I have no clue why I am. In fact, I don't
think I am, not in love, just do love the
'lovely reed,' the rod of 'grass', 'boo',
or for the uninitiated, bamboo fly rods.
It goes deep within me and there is where I
get lost. I'm not going to go all flowery on
you here, but somehow there is an aura about
those rods which draws on me, makes me spend
much more time thinking about them than I
really should. And it bugs me.
You would think I might own a few of them if
this was true. Nope, I don't. I have had a
couple over the years, but not many. An H.I.
and a Monty, old ones, a couple of Orvis way
back, a french number and that is about it.
Aren't any of mine here now, sold them for
various reasons over time and didn't shed any
tears doing so.
No, it's not the owning and fondling of them
where the magic lies. Somewhere else. More in
my head than in my hands. I read those stories
of how guys will get all choked up fishing with
a rod their father used, or grandfather used.
I have no association with them as my dad did
not fly fish. I have nothing handed down to
absorb ghosts from.
Perhaps that's the problem. Am I jealous of
those of you who have them? Might be. I,
like I said, really don't know what and
where it is. All I know it is there. Some
of you know that Vince Marinaro and I were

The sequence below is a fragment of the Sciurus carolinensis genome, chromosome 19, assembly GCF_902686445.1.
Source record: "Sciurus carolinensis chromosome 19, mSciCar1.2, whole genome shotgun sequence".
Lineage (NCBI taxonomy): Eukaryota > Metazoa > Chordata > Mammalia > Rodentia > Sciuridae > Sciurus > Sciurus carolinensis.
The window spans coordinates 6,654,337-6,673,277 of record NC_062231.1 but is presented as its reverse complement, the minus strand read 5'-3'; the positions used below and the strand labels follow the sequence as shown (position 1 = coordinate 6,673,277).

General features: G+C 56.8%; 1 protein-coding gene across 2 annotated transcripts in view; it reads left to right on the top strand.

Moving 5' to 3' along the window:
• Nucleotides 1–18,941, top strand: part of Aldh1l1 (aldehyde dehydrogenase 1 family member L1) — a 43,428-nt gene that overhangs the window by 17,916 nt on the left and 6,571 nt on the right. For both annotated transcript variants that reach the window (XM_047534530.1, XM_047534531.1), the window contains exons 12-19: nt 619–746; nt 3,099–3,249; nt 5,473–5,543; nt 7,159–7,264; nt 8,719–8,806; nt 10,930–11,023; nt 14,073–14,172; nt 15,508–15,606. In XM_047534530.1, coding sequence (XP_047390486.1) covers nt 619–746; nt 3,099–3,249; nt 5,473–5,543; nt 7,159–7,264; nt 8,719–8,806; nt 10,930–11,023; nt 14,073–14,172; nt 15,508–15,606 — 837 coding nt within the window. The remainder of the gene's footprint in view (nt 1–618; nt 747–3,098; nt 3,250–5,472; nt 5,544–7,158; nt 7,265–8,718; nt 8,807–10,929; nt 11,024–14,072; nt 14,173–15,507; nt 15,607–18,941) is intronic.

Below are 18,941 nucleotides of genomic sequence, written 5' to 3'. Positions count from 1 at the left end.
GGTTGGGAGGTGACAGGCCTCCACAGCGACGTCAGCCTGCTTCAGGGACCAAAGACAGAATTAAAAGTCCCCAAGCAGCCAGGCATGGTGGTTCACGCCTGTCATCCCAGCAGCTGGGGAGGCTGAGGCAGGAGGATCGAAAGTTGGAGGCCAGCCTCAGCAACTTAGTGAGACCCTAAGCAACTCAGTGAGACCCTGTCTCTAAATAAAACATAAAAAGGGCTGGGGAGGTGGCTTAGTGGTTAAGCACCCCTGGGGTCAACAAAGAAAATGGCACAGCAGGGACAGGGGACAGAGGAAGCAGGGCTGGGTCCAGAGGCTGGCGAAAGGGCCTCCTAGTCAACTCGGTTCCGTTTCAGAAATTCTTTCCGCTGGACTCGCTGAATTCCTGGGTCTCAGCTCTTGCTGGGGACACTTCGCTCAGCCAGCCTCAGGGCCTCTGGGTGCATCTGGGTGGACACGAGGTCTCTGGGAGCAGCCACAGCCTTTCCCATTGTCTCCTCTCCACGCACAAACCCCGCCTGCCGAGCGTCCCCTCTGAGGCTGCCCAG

friends and that he was involved with cane
rod making and had his own ideas on tapers.
We were friends and he let me cast some. Did
he ever give me one, or did I have him build
me one? Nope. The truth on that is I didn't
have the guts to even ask, and didn't have
enough to pay for one either. I did for a
few years have a small piece of a ten foot
six weight he built and broke on the South
Branch of the Ausable river in Michigan one
cold and nasty weathered spring Hendrickson
He gave it to me to make a bodkin from. Somehow
it has slipped away from me over the years. That
I do miss. I think it might be that while I was
learning about fly fishing the normal rod was
cane, cheap bamboo, five bucks a rod at Montgomery
and Wards. Sure there were the great rod making
companies grinding out as many rods a day as
possible, but they could not begin to service
the whole country.
Then glass and soon after graphite came on
and all of the cheap cane went bust. To find
one of them today and attempt to fish it may
be marginal due to some of the glues used and
age in general of the rods and wrappings and
varnishes. Mine was the age when one, if they
were to advance, also needed to improve their
equipment. Most of us could not afford the
high priced cane so we went with the production
rods which replaced the cheap canes. All the
time lamenting we were too poor to get the
real good rods.
Now I could I suppose afford one, but I have
all the rods I will ever need now and can't
rationalize any more fly-poles. I guess I am
like the young adolescent in the old house.
'Too tall for keyholes and too short for
transoms.' That's it. I grew up in an awkward
age, a time of glory for the cane makers and
the graphite rod makers, but not me. And so,
now I am here and can afford one. And now,
the names I remember, the great names of cane
rod making, most of them are gone. ~ JC